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Teeth-cleaning mistakes

Teeth-cleaning mistakes
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You know the drill when it comes to keeping your teeth and gums healthy: Brush at least twice a day and floss at least once a day to maintain good oral hygiene. This helps to prevent plaque, a sticky white film that forms on teeth and can contain bacteria. Plaque build-up can contribute to tooth decay and gum disease.

Although you may be an avid tooth brusher and flosser, there are still errors you’re probably making with your oral care. Keep your teeth clean and healthy by avoiding these 12 common teeth-cleaning mistakes that make dentists cringe.

You only brush once a day

You only brush once a day
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Brushing your teeth only once a day is a habit that dentists aren’t that happy about. It can leave plaque at the gumline causing inflammation, says dentist Michael Kleinman. “When it gets advanced, the tissue starts to peel away from the root of the tooth, the gum and bone get infected and you can lose teeth.” Avoid this by brushing your teeth twice a day with a soft-bristled brush.

You ignore your gums

You ignore your gums
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If you don’t gently brush your gums too, you may increase your risk for tooth loss, Dr Kleinman explains. Inflammation along your gumline can trigger the process that can lead to gum disease and tooth loss. (The keyword here is gentle – too much pressure may damage your gums.)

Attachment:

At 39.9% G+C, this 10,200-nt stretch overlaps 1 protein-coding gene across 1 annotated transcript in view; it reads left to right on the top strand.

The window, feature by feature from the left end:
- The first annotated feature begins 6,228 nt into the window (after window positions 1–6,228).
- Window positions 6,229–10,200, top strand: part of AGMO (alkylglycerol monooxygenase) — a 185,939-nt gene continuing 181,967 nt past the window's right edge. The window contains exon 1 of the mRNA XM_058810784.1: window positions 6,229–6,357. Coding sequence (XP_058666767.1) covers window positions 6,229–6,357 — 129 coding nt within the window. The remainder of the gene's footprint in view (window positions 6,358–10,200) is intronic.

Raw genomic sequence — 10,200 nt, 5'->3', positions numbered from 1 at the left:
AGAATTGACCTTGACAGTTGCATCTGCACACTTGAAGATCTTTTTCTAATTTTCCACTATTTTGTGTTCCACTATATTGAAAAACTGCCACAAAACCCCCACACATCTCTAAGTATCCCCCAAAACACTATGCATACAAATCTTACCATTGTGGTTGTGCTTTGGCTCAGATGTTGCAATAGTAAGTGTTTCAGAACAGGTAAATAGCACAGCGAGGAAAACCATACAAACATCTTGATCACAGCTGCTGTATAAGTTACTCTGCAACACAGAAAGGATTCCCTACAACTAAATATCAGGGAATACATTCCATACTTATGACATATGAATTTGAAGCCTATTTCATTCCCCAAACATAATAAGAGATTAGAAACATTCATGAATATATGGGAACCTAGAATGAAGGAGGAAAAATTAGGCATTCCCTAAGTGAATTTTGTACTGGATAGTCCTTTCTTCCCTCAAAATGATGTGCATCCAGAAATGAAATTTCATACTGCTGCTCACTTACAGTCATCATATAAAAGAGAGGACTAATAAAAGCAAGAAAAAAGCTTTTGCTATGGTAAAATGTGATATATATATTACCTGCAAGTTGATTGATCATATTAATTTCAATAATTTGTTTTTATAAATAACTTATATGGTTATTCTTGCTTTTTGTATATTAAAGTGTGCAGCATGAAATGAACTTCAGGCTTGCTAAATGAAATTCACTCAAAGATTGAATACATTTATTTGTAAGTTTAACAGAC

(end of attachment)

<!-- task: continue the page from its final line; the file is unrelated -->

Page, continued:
Check out these 10 signs of gum disease you may be ignoring.

You go overboard with whitening products

You go overboard with whitening products
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Whitening toothpaste, strips and rinses all promise to give you a gleaming white smile. However, dentists advise exercising caution with whitening products.

Dentist Saul Pressner says the overuse of these products may increase tooth sensitivity. “Some of the whitening toothpastes can be too abrasive to the tooth surface,” says Pressner. A 2014 study in the Journal of Evidence Based Dental Practice did find that the use of peroxide-based whitening methods is safe and effective for people as long as the manufacturer’s instructions are followed properly. Pressner recommends talking with your dentist about your options if you are interested in a whiter smile. It may be as simple as using a charcoal toothbrush.

Here’s are six tips to ensure you keep your teeth healthy.

You rarely replace your toothbrush

You rarely replace your toothbrush
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Your dentist gives you a free toothbrush in your goody bag for a reason – you should be changing your toothbrush every 3 to 4 months. If your toothbrush’s bristles are frayed and broken, it’s time to throw it out. It’s also important to bin your old toothbrush after a cold, flu, stomach bug or sore throat, Pressner says. Germs can lurk in-between the bristles and may make you sick again.

You rush through your brush

You rush through your brush